G&H  Why have studies on the potential risks of PPIs shown conflicting results?

PM  The studies that do not control for confounders or other factors show a positive association and then report it as a harmful effect of PPIs. The better designed the study is, usually the less of an effect is noted. For these studies, which are epidemiologic studies looking for associations, a better designed study can come in many forms; one is to carefully think about what the data mean. Modern epidemiology study started in the 1950s in the United Kingdom. Among the epidemiologists of that time were Sir Richard Doll and Sir Austin Bradford Hill who famously coauthored a paper on the association of cigarette smoking and lung cancer. An important aspect of their research is that the authors did not stop after they found the association; they realized there are other reasons for this apparent association. They continued performing various differently designed studies to prove or disprove their original finding. It was not until the 1960s when the data on the relationship became indisputable.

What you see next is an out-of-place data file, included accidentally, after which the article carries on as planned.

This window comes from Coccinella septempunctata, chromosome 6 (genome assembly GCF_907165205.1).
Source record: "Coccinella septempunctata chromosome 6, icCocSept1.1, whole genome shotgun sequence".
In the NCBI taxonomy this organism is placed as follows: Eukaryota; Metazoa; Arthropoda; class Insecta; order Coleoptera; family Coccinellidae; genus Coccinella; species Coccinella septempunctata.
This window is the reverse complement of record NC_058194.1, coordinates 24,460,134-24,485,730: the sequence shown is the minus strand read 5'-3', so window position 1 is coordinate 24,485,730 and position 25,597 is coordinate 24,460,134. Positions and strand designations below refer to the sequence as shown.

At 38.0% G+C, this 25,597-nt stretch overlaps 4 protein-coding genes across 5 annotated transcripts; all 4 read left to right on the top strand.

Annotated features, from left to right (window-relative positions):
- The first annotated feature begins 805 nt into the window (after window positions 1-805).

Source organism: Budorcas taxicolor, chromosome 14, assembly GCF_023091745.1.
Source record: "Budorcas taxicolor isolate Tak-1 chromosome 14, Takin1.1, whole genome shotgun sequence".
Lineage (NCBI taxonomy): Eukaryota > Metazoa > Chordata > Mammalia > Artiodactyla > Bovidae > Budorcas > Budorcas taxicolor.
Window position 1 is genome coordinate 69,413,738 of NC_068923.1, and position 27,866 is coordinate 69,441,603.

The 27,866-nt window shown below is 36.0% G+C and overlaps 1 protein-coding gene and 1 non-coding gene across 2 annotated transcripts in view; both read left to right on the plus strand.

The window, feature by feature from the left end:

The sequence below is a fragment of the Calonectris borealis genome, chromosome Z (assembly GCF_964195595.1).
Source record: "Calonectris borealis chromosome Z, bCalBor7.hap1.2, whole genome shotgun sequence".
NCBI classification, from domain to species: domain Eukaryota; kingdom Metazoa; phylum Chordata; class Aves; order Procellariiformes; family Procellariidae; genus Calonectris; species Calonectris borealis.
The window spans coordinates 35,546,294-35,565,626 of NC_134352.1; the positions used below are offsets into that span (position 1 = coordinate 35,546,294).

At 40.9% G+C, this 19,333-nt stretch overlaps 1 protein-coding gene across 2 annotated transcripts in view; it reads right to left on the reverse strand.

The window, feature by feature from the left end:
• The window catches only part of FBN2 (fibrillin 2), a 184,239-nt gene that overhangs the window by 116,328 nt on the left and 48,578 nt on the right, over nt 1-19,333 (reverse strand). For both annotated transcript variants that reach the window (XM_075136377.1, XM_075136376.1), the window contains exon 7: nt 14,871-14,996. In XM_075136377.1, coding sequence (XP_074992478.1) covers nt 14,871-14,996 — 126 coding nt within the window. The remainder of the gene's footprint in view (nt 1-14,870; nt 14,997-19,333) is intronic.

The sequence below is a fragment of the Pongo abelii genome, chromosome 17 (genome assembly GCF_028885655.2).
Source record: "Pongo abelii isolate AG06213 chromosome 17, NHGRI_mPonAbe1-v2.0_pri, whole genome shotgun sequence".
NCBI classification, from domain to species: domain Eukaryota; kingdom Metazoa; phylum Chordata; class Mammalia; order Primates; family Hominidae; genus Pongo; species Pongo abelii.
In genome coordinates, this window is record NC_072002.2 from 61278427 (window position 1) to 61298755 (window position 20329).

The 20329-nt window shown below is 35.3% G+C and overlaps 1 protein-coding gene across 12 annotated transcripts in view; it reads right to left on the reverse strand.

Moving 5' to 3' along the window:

From that research came Hill’s criteria for causation, or the 9 principles helpful for identifying evidence of a causal relationship, of which dose response and a temporal effect are very important. If there is a modest association, this is usually due to residual confounding, whereas if one adjusted for all known confounders and the odds ratios are still above 2, it is likely that the association is causal. Although an important confounding factor that is unknown could have been missed, the chances of this are modest. If the odds ratio is 1.2, and often papers on associations with PPIs are of that magnitude, then the absolute effect is actually very small and is probably due to residual confounding. Unfortunately, because of their newsworthy potential, papers with weak associations are frequently published and highly cited, but they lack critical interpretation of the data and well-designed follow-up studies needed to support an association.